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6 Tips for Traveling Abroad Solo

Scooter Pegram taking in the Taj Mahal in Agra, India. All photos courtesy of Scooter Pegram.

When Scooter Pegram—director of the French program at IU Northwest and associate professor of French and Minority Studies—travels the world, he considers himself a flaneur.

“In French, a flaneur means someone who strolls around, who’s always alone,” he explains. “[Someone who goes] walking with no particular destination in mind, but [who] takes it all in, enjoying whatever comes [their] way—good or bad.”

Throughout the past 20 years, Pegram has traversed 118 countries across six continents—all solo trips. He always knew he wanted to travel the world, long before he had the resources to do so.

“I was fascinated with maps as a kid and wanted to travel everywhere—places I never thought I’d be able to go,” he says. “I look at the world as a movable feast in the sense that there’s so many things going on. I just want to see everything.”

Pegram began his solo adventures in North America, saving money to travel to cities including New York and Los Angeles. In college, he was finally able to afford his first trip abroad—an excursion to Mexico City.

While solo travel can be lonely at times, the journeys Pegram embarks on are never devoid of connection—some of the professor’s most significant friendships have been a result of exploring new places alone.

“I’m alone, but I’m never alone. I’ll sit in a restaurant and then a half an hour later, I’ve got 25 new friends from that area,” he says. “When I went to Colombia the first time, I didn’t know anyone, didn’t know anything. My two best friends in the world are a result of that trip, just because I sat on a bench, and they were curious about me. If I had been with someone, that would not have happened.”

Between jaunts to Thailand and Los Angeles, we caught up with Pegram to learn his top tips for traveling abroad solo.

Travel to an English-speaking country first.

Where you travel is a personal choice, but for novices, Pegram suggests easing into international travel.

“For Americans who are a little nervous, go to an English-speaking country [first],” he says. “Toronto’s the most multicultural city in the world. Go there. Then you can say, ‘OK, I’ve experienced crossing a border.’”

Pegram also recommends London as a first destination.

“[It’s] a nice, neutral location for someone who wants to go overseas [but] just wants to get their feet wet,” he says.

Pegram in the Sahara Desert near the border of Morocco and Algeria.

When you see cheap airfare, buy it.

Pegram watches flight prices religiously, so he knows a low fare when he sees one. He also uses apps like Hopper to alert him when an airfare to his desired destination is at its lowest price.

“If you see cheap airfare, don’t hesitate. Just buy it. Don’t wait for it to come down any more,” says Pegram. “A great website [for cheap airfare] is Kayak Explore. You can put in random dates, and it will show you the fares for the whole planet. About four years ago, I found five days and four nights in Aqabah, Jordan, near Israel, for $375 round trip. I couldn’t believe it.”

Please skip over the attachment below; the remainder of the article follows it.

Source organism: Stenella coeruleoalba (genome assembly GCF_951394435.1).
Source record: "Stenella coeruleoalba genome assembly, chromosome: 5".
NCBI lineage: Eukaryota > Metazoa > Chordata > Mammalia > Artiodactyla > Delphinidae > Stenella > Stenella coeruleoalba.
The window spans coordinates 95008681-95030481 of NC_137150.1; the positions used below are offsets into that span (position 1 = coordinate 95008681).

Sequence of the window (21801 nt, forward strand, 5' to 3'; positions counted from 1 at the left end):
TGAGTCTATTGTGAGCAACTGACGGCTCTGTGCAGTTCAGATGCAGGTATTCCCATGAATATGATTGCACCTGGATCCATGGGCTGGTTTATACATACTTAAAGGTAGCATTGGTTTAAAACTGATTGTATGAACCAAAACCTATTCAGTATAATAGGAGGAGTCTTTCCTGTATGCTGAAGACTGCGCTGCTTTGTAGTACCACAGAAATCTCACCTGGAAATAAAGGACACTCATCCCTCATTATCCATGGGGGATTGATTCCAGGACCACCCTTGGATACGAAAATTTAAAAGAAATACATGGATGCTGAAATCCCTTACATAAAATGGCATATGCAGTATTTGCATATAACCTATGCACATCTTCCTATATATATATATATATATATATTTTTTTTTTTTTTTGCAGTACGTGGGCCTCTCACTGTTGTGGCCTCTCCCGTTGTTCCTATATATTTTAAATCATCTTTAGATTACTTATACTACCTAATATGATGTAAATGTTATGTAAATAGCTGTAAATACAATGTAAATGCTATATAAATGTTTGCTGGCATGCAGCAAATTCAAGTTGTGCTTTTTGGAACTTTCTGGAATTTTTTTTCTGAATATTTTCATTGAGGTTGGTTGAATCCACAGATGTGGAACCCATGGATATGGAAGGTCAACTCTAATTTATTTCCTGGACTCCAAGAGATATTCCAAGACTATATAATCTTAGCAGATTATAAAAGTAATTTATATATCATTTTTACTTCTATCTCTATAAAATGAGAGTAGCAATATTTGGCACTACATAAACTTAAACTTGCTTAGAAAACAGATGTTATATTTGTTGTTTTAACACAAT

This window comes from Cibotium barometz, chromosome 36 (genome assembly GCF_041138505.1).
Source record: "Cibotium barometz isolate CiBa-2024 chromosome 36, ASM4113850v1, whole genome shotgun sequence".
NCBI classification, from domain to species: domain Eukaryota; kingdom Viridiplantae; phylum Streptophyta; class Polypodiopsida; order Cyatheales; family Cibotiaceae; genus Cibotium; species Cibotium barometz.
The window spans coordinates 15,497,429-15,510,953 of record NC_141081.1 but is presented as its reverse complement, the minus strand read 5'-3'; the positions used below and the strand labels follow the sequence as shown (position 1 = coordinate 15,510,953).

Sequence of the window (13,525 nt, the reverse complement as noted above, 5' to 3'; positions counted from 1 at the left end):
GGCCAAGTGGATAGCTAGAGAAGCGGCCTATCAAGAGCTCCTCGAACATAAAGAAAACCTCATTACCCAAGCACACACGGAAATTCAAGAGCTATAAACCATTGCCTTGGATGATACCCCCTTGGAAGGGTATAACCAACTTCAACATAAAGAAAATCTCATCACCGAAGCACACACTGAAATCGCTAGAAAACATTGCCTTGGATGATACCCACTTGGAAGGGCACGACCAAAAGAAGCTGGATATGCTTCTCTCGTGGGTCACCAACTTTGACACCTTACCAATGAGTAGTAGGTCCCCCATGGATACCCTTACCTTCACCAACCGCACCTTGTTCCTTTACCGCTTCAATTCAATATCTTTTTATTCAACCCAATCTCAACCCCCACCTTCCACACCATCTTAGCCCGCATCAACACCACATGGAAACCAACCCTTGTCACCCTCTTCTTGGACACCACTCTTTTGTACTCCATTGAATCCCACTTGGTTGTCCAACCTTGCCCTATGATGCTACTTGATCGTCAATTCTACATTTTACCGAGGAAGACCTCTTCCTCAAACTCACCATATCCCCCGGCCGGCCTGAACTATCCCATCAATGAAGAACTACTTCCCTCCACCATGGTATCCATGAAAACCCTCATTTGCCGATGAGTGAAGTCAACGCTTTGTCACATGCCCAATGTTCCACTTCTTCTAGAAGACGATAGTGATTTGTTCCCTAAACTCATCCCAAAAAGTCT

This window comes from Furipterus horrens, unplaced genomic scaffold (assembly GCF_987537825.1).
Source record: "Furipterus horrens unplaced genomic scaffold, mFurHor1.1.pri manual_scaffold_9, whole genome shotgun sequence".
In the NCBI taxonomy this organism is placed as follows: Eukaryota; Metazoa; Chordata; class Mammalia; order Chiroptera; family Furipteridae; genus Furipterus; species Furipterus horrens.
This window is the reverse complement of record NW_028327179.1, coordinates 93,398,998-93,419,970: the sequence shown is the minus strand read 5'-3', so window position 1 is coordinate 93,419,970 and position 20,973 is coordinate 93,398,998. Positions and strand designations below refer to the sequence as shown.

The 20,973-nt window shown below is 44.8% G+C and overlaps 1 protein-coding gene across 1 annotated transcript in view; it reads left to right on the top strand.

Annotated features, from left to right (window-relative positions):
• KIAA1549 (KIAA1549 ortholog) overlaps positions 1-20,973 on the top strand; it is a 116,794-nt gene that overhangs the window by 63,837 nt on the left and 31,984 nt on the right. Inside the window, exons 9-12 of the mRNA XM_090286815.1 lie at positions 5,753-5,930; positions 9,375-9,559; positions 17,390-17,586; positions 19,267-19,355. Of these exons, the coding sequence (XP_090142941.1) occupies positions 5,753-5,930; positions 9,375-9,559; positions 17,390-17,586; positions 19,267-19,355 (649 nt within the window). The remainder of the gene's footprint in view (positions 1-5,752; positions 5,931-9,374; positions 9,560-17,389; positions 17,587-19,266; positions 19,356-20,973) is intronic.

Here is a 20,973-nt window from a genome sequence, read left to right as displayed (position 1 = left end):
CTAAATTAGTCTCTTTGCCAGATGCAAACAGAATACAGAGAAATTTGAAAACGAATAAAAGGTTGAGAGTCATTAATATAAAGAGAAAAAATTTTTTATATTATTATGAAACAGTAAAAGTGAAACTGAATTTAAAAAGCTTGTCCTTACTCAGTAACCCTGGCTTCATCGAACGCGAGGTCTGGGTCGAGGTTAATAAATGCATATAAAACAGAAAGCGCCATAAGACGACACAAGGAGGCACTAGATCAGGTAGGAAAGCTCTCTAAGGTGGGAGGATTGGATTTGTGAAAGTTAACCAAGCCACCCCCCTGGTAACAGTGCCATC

Another hack: Visit places during “low” or “off” season.

“January and February are [great times] to travel to Europe,” Pegram says. “[There are] two-thirds fewer people than in the summer. So, going to the Louvre, for example, is a lot better than it would be in July.”

Don’t bust your budget on lodging.

Booking accommodations is where travel can become pricey when you’re not sharing the cost with a companion.

“I’m a big proponent of hostels. They’re great for young travelers because you can swap stories and meet people around the same age,” Pegram says.

However, if hostels aren’t your cup of tea, the veteran traveler recommends booking a hotel with free breakfast. This will cut down on your food expenses.

Pegram encountering a local resident and his camel in Giza, Egypt.

Travel like the locals.

Be it train, bus, or subway, Pegram suggests embracing the adventure of using local transportation.

“I love traveling the way the locals do, but it can be cramped. African transport, [for example], oftentimes is shared,” says Pegram. “People are going to bump you. They’re going to elbow you. They’re going to cut you in line. This is where patience is a virtue. Always go with the flow.”

And if you happen to get handed a chicken or a baby, he says, just go with it!

“I cannot tell you how many babies I’ve held on the African continent,” Pegram says with a laugh.

Don’t let language be a barrier.

Pegram has traveled to numerous countries where he didn’t speak the native language. Still, he says that shouldn’t deter someone from interacting with the locals—and that you can get by with a few basic phrases like “where’s the bathroom?” as well as universal body language.

“You’ll be surprised how well you can get along with a smile, a good attitude, and a relaxed demeanor,” Pegram says.

Additionally, it’s always a good idea to learn the basic customs of your destination. For example, tipping is not customary in Japan and is often considered rude.

Be prepared for mild medical issues.

If you’re eating what the locals eat or traveling to higher altitudes, don’t be surprised if your body has an adverse reaction. Pegram highly recommends traveling with a plethora of over-the-counter medications that might assist you abroad, such as anti-diarrhea pills, anti-nausea medication, and antihistamines.

“Always be ready for the unexpected, and make sure your shots are up to date [before traveling],” he says

Written By

Autumn Simone Monaghan

Autumn Monaghan, MA'14, is a graduate of IUPUI’s Sports Capital Journalism Program and a content specialist at the IU Alumni Association.

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